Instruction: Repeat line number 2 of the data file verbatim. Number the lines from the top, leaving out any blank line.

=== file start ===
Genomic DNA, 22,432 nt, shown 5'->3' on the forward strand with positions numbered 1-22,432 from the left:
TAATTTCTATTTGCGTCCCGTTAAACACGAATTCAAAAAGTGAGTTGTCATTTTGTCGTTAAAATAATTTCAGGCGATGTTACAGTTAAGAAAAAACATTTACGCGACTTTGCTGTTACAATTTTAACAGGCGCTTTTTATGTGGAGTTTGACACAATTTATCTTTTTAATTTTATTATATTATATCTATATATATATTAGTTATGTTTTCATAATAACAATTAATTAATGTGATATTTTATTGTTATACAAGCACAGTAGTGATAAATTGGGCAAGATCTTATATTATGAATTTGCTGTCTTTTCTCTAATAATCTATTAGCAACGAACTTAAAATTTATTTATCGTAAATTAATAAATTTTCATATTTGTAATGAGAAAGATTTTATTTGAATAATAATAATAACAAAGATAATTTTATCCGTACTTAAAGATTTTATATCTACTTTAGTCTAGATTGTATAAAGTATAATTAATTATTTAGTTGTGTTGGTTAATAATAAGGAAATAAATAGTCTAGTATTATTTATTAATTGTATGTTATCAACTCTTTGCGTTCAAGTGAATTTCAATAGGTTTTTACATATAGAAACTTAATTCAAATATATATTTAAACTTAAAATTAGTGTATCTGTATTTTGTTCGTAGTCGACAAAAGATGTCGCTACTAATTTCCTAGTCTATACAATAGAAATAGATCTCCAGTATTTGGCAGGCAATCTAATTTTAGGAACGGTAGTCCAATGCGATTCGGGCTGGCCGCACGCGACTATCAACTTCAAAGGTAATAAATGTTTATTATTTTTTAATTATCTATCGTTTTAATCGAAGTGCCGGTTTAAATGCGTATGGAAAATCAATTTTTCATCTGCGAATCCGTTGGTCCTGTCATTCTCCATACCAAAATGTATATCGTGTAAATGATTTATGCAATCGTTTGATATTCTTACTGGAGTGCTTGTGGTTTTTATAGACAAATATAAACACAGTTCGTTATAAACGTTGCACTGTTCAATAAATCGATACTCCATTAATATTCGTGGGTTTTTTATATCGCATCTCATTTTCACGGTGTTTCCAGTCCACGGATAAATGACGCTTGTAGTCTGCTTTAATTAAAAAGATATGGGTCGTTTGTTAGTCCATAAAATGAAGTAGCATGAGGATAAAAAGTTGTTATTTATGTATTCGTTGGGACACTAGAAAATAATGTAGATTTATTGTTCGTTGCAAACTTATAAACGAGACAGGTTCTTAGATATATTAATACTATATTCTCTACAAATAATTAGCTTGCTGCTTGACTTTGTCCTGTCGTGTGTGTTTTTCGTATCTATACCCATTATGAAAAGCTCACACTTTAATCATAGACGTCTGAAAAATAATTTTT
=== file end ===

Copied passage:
TAATTTCTATTTGCGTCCCGTTAAACACGAATTCAAAAAGTGAGTTGTCATTTTGTCGTTAAAATAATTTCAGGCGATGTTACAGTTAAGAAAAAACATTTACGCGACTTTGCTGTTACAATTTTAACAGGCGCTTTTTATGTGGAGTTTGACACAATTTATCTTTTTAATTTTATTATATTATATCTATATATATATTAGTTATGTTTTCATAATAACAATTAATTAATGTGATATTTTATTGTTATACAAGCACAGTAGTGATAAATTGGGCAAGATCTTATATTATGAATTTGCTGTCTTTTCTCTAATAATCTATTAGCAACGAACTTAAAATTTATTTATCGTAAATTAATAAATTTTCATATTTGTAATGAGAAAGATTTTATTTGAATAATAATAATAACAAAGATAATTTTATCCGTACTTAAAGATTTTATATCTACTTTAGTCTAGATTGTATAAAGTATAATTAATTATTTAGTTGTGTTGGTTAATAATAAGGAAATAAATAGTCTAGTATTATTTATTAATTGTATGTTATCAACTCTTTGCGTTCAAGTGAATTTCAATAGGTTTTTACATATAGAAACTTAATTCAAATATATATTTAAACTTAAAATTAGTGTATCTGTATTTTGTTCGTAGTCGACAAAAGATGTCGCTACTAATTTCCTAGTCTATACAATAGAAATAGATCTCCAGTATTTGGCAGGCAATCTAATTTTAGGAACGGTAGTCCAATGCGATTCGGGCTGGCCGCACGCGACTATCAACTTCAAAGGTAATAAATGTTTATTATTTTTTAATTATCTATCGTTTTAATCGAAGTGCCGGTTTAAATGCGTATGGAAAATCAATTTTTCATCTGCGAATCCGTTGGTCCTGTCATTCTCCATACCAAAATGTATATCGTGTAAATGATTTATGCAATCGTTTGATATTCTTACTGGAGTGCTTGTGGTTTTTATAGACAAATATAAACACAGTTCGTTATAAACGTTGCACTGTTCAATAAATCGATACTCCATTAATATTCGTGGGTTTTTTATATCGCATCTCATTTTCACGGTGTTTCCAGTCCACGGATAAATGACGCTTGTAGTCTGCTTTAATTAAAAAGATATGGGTCGTTTGTTAGTCCATAAAATGAAGTAGCATGAGGATAAAAAGTTGTTATTTATGTATTCGTTGGGACACTAGAAAATAATGTAGATTTATTGTTCGTTGCAAACTTATAAACGAGACAGGTTCTTAGATATATTAATACTATATTCTCTACAAATAATTAGCTTGCTGCTTGACTTTGTCCTGTCGTGTGTGTTTTTCGTATCTATACCCATTATGAAAAGCTCACACTTTAATCATAGACGTCTGAAAAATAATTTTT